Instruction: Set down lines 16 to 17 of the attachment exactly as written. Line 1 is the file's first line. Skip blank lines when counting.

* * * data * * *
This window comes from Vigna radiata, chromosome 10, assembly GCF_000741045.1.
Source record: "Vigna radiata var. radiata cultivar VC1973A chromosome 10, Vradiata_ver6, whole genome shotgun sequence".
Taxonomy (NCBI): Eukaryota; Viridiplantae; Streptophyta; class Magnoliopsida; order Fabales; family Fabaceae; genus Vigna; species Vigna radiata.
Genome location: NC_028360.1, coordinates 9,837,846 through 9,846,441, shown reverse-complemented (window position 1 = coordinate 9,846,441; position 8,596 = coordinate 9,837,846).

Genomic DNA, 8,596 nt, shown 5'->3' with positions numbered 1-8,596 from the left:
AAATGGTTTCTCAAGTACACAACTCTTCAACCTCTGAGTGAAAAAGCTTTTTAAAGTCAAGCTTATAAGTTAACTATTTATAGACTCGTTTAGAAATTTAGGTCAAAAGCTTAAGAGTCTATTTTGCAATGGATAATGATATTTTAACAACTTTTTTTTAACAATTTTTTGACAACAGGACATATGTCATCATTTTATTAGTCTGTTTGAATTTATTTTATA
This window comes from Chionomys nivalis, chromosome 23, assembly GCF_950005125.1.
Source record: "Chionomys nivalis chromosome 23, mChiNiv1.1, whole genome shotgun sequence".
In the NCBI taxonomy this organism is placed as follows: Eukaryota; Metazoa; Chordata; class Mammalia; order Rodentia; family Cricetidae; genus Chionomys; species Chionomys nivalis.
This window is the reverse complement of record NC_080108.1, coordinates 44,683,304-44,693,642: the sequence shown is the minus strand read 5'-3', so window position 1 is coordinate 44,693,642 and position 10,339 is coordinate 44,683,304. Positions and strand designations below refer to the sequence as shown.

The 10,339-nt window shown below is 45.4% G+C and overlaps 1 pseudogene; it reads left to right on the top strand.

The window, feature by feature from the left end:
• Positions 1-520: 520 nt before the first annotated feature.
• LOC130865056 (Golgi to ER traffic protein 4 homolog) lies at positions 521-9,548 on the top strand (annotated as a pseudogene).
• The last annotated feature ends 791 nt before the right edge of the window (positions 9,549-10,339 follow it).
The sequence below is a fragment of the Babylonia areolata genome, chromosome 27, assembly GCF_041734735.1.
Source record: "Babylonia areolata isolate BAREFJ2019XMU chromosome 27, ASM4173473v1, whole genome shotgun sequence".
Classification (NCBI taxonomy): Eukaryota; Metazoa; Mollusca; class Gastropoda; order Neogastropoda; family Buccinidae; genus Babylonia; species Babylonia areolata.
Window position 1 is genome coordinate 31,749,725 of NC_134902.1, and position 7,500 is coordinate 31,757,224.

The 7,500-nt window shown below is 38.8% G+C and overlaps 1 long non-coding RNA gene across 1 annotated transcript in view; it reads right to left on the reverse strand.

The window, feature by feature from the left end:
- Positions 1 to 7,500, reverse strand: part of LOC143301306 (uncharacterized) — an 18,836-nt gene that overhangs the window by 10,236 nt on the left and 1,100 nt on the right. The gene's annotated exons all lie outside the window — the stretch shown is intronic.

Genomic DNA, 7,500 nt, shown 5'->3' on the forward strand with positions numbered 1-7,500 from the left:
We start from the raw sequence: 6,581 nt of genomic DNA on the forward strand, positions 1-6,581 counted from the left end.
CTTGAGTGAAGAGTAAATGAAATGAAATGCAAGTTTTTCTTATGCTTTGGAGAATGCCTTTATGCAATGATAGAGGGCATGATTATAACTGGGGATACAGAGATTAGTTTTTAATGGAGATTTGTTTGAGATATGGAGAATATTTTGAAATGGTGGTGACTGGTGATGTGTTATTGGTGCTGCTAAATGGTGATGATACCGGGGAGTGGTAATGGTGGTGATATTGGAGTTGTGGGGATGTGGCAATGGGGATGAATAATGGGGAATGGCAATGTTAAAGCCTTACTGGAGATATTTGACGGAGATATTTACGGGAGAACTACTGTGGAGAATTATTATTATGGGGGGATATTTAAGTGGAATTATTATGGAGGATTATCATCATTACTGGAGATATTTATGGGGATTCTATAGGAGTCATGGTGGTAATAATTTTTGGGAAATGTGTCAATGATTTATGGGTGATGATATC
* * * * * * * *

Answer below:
The sequence below is a fragment of the Babylonia areolata genome, chromosome 27, assembly GCF_041734735.1.
Source record: "Babylonia areolata isolate BAREFJ2019XMU chromosome 27, ASM4173473v1, whole genome shotgun sequence".